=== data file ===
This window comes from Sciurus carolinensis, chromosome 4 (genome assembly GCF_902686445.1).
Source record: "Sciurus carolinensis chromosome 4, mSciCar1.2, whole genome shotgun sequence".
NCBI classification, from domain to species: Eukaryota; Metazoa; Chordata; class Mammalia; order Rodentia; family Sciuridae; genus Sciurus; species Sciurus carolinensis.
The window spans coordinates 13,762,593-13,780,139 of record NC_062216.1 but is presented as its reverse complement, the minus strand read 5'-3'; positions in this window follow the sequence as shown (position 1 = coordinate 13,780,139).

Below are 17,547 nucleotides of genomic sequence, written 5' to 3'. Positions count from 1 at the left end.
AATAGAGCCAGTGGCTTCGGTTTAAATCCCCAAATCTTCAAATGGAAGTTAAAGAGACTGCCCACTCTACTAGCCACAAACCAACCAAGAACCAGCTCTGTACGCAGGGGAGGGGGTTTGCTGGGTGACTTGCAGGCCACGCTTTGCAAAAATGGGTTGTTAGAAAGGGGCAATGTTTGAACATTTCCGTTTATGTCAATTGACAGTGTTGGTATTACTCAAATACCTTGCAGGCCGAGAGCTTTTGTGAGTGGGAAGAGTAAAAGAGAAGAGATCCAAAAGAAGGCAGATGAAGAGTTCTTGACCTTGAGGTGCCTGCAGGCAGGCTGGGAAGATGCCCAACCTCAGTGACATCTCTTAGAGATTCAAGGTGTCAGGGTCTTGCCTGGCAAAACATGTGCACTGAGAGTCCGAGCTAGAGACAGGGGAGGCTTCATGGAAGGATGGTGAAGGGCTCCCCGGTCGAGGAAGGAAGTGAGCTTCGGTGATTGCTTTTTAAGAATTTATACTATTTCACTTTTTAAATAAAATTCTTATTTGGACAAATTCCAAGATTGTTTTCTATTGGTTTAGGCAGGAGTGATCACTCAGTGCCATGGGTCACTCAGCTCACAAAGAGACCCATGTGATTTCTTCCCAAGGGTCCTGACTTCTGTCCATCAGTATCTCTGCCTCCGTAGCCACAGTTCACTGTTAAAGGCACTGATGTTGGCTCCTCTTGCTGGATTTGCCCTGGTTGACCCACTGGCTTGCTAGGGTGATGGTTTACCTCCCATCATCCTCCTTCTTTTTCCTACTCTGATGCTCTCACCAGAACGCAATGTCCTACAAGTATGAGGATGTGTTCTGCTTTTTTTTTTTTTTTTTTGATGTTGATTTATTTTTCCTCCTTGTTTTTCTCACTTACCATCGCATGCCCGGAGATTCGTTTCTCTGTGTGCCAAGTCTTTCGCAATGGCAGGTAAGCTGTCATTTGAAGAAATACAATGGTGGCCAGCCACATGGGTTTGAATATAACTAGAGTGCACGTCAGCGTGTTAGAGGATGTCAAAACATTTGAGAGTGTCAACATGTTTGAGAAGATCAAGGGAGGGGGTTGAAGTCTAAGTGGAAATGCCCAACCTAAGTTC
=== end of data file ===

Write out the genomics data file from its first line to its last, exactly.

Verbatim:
This window comes from Sciurus carolinensis, chromosome 4 (genome assembly GCF_902686445.1).
Source record: "Sciurus carolinensis chromosome 4, mSciCar1.2, whole genome shotgun sequence".
NCBI classification, from domain to species: Eukaryota; Metazoa; Chordata; class Mammalia; order Rodentia; family Sciuridae; genus Sciurus; species Sciurus carolinensis.
The window spans coordinates 13,762,593-13,780,139 of record NC_062216.1 but is presented as its reverse complement, the minus strand read 5'-3'; positions in this window follow the sequence as shown (position 1 = coordinate 13,780,139).

Below are 17,547 nucleotides of genomic sequence, written 5' to 3'. Positions count from 1 at the left end.
AATAGAGCCAGTGGCTTCGGTTTAAATCCCCAAATCTTCAAATGGAAGTTAAAGAGACTGCCCACTCTACTAGCCACAAACCAACCAAGAACCAGCTCTGTACGCAGGGGAGGGGGTTTGCTGGGTGACTTGCAGGCCACGCTTTGCAAAAATGGGTTGTTAGAAAGGGGCAATGTTTGAACATTTCCGTTTATGTCAATTGACAGTGTTGGTATTACTCAAATACCTTGCAGGCCGAGAGCTTTTGTGAGTGGGAAGAGTAAAAGAGAAGAGATCCAAAAGAAGGCAGATGAAGAGTTCTTGACCTTGAGGTGCCTGCAGGCAGGCTGGGAAGATGCCCAACCTCAGTGACATCTCTTAGAGATTCAAGGTGTCAGGGTCTTGCCTGGCAAAACATGTGCACTGAGAGTCCGAGCTAGAGACAGGGGAGGCTTCATGGAAGGATGGTGAAGGGCTCCCCGGTCGAGGAAGGAAGTGAGCTTCGGTGATTGCTTTTTAAGAATTTATACTATTTCACTTTTTAAATAAAATTCTTATTTGGACAAATTCCAAGATTGTTTTCTATTGGTTTAGGCAGGAGTGATCACTCAGTGCCATGGGTCACTCAGCTCACAAAGAGACCCATGTGATTTCTTCCCAAGGGTCCTGACTTCTGTCCATCAGTATCTCTGCCTCCGTAGCCACAGTTCACTGTTAAAGGCACTGATGTTGGCTCCTCTTGCTGGATTTGCCCTGGTTGACCCACTGGCTTGCTAGGGTGATGGTTTACCTCCCATCATCCTCCTTCTTTTTCCTACTCTGATGCTCTCACCAGAACGCAATGTCCTACAAGTATGAGGATGTGTTCTGCTTTTTTTTTTTTTTTTTTGATGTTGATTTATTTTTCCTCCTTGTTTTTCTCACTTACCATCGCATGCCCGGAGATTCGTTTCTCTGTGTGCCAAGTCTTTCGCAATGGCAGGTAAGCTGTCATTTGAAGAAATACAATGGTGGCCAGCCACATGGGTTTGAATATAACTAGAGTGCACGTCAGCGTGTTAGAGGATGTCAAAACATTTGAGAGTGTCAACATGTTTGAGAAGATCAAGGGAGGGGGTTGAAGTCTAAGTGGAAATGCCCAACCTAAGTTC